“I don’t think there’s a single presidential campaign going back to 1968 upon which the result turned on the Supreme Court generally or a single Supreme Court case,” said Joel Benenson, an Obama pollster.
“To the extent it would be a motivating issue this year,” he added, “it would be for Democratic and independent voters around the Citizens United case.”
That decision, with five Republican-appointed justices forming the majority, overturned precedents and allowed corporations and individuals to give unlimited sums of money to support independent campaigns on behalf of political candidates — a freedom that has helped define the Republican presidential contest.
Mr. Garin said his polling and focus groups showed that Citizens United “is probably the best-known decision since Bush v. Gore” — the 5-to-4 ruling that decided the deadlocked 2000 presidential election for the Republican, George W. Bush.
What makes the Citizens United case resonate with Democrats and some independent voters, party strategists say, is its fit with many Americans’ sense that the political system, including the conservative court, favors corporate and special interests.
“The jurisprudential divide on the Supreme Court regarding high-profile legal issues now appears to map almost perfectly onto the political divide that exists in the larger nation,” said Justin Driver, a law professor at the University of Texas, who was a law clerk to Sandra Day O’Connor, a former Republican appointee, and Justice Stephen G. Breyer, a Democratic appointee. “I do think that this may be a year for the Supreme Court to play a prominent role in the election in a way that we have not seen in a long time, maybe ever.”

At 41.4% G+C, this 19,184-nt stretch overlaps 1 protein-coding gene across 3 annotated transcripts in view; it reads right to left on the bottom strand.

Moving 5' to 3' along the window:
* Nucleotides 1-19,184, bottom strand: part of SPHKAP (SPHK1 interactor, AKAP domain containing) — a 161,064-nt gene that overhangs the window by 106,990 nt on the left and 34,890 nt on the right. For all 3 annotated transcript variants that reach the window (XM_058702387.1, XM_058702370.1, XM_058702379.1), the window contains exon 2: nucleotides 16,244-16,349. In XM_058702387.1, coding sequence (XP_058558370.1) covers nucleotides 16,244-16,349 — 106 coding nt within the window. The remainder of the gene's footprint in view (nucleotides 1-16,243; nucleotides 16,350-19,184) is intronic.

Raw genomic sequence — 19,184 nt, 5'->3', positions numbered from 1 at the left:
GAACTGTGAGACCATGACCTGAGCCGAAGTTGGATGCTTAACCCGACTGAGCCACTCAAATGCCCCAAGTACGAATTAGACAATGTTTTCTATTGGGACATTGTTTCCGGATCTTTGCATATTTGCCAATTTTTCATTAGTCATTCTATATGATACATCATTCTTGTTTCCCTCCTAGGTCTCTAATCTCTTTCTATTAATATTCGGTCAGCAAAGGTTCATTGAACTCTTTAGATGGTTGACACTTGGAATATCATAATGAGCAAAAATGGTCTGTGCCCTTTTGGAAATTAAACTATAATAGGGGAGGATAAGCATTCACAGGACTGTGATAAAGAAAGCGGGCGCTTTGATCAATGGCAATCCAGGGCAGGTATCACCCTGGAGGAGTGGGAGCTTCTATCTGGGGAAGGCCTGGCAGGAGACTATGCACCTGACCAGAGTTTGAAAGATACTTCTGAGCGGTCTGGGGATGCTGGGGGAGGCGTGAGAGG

Increasingly, Professor Driver said, the court splits 5 to 4, with appointees of one party opposite those of the other. That was true of Monday’s ruling that local officials can strip-search anyone being jailed, no matter how minor the alleged offense and regardless of whether there is reason to suspect contraband.
In contrast, court decisions of past decades that most roiled conservatives often had lopsided majorities or even unanimous votes. Until recently, party affiliation had little bearing. For example, the dissenters in Bush v. Gore included two Republican appointees, while the author of Roe v. Wade was a Republican appointee and its chief dissenter a Democratic appointee.
Noah Feldman, a professor at Harvard Law School, said “the smart money” among legal scholars was on the court’s upholding the health care law. But if the law is overturned, he said, the court is certain to be a major issue in the presidential campaign.
Together with decisions like Citizens United, he said, “that would add up to a real pattern of conservative judicial activism, of a kind that will really be unprecedented since the New Deal.”
Mr. Obama made that argument on Tuesday to a convention of newspaper editors, seeking to clarify his much-criticized comment on Monday that it would be “unprecedented” for the court to strike down a law.
On Tuesday he said he had meant that the court had deferred to Congress on matters affecting interstate commerce — like health care — “at least since Lochner.” That referred to the judicial era before the New Deal, when pro-business courts routinely invalidated laws on minimum wages, child labor and business regulations.